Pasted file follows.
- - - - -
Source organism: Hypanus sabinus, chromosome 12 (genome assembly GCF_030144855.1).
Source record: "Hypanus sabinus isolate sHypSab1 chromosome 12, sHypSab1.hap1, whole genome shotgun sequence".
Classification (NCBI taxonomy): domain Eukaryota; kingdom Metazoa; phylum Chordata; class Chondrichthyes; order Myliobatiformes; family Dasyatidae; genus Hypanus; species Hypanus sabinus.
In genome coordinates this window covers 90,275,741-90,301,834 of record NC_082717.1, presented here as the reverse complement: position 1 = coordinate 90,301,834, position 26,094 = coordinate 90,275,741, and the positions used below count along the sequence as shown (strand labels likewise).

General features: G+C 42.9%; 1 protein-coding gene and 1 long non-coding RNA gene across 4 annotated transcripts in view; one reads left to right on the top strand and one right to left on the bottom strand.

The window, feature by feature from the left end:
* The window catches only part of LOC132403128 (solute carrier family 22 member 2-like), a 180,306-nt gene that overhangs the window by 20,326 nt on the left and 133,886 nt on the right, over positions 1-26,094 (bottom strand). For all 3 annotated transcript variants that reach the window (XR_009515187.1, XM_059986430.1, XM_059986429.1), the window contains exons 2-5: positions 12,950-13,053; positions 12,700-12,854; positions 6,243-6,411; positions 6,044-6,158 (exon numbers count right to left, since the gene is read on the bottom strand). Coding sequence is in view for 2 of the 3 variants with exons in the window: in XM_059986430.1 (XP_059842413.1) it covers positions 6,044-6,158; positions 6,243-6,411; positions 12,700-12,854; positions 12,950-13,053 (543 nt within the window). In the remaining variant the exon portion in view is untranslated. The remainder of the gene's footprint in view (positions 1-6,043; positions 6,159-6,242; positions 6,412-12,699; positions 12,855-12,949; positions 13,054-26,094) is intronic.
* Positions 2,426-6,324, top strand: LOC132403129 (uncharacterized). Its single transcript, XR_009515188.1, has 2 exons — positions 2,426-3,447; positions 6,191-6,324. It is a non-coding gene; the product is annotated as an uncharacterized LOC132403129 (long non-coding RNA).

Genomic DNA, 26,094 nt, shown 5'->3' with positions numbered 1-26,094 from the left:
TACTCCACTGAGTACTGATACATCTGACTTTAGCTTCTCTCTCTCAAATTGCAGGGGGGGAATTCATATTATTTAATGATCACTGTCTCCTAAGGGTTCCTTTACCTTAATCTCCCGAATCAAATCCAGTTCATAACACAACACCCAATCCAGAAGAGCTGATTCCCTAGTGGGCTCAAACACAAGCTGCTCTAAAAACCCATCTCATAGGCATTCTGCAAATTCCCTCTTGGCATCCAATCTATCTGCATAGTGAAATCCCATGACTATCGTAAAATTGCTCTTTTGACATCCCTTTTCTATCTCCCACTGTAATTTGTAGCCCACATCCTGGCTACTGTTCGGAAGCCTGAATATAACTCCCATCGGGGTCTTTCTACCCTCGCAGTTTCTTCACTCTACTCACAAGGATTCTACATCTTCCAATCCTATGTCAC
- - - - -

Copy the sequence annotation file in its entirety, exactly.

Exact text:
Source organism: Hypanus sabinus, chromosome 12 (genome assembly GCF_030144855.1).
Source record: "Hypanus sabinus isolate sHypSab1 chromosome 12, sHypSab1.hap1, whole genome shotgun sequence".
Classification (NCBI taxonomy): domain Eukaryota; kingdom Metazoa; phylum Chordata; class Chondrichthyes; order Myliobatiformes; family Dasyatidae; genus Hypanus; species Hypanus sabinus.
In genome coordinates this window covers 90,275,741-90,301,834 of record NC_082717.1, presented here as the reverse complement: position 1 = coordinate 90,301,834, position 26,094 = coordinate 90,275,741, and the positions used below count along the sequence as shown (strand labels likewise).

General features: G+C 42.9%; 1 protein-coding gene and 1 long non-coding RNA gene across 4 annotated transcripts in view; one reads left to right on the top strand and one right to left on the bottom strand.

The window, feature by feature from the left end:
* The window catches only part of LOC132403128 (solute carrier family 22 member 2-like), a 180,306-nt gene that overhangs the window by 20,326 nt on the left and 133,886 nt on the right, over positions 1-26,094 (bottom strand). For all 3 annotated transcript variants that reach the window (XR_009515187.1, XM_059986430.1, XM_059986429.1), the window contains exons 2-5: positions 12,950-13,053; positions 12,700-12,854; positions 6,243-6,411; positions 6,044-6,158 (exon numbers count right to left, since the gene is read on the bottom strand). Coding sequence is in view for 2 of the 3 variants with exons in the window: in XM_059986430.1 (XP_059842413.1) it covers positions 6,044-6,158; positions 6,243-6,411; positions 12,700-12,854; positions 12,950-13,053 (543 nt within the window). In the remaining variant the exon portion in view is untranslated. The remainder of the gene's footprint in view (positions 1-6,043; positions 6,159-6,242; positions 6,412-12,699; positions 12,855-12,949; positions 13,054-26,094) is intronic.
* Positions 2,426-6,324, top strand: LOC132403129 (uncharacterized). Its single transcript, XR_009515188.1, has 2 exons — positions 2,426-3,447; positions 6,191-6,324. It is a non-coding gene; the product is annotated as an uncharacterized LOC132403129 (long non-coding RNA).

Genomic DNA, 26,094 nt, shown 5'->3' with positions numbered 1-26,094 from the left:
TACTCCACTGAGTACTGATACATCTGACTTTAGCTTCTCTCTCTCAAATTGCAGGGGGGGAATTCATATTATTTAATGATCACTGTCTCCTAAGGGTTCCTTTACCTTAATCTCCCGAATCAAATCCAGTTCATAACACAACACCCAATCCAGAAGAGCTGATTCCCTAGTGGGCTCAAACACAAGCTGCTCTAAAAACCCATCTCATAGGCATTCTGCAAATTCCCTCTTGGCATCCAATCTATCTGCATAGTGAAATCCCATGACTATCGTAAAATTGCTCTTTTGACATCCCTTTTCTATCTCCCACTGTAATTTGTAGCCCACATCCTGGCTACTGTTCGGAAGCCTGAATATAACTCCCATCGGGGTCTTTCTACCCTCGCAGTTTCTTCACTCTACTCACAAGGATTCTACATCTTCCAATCCTATGTCAC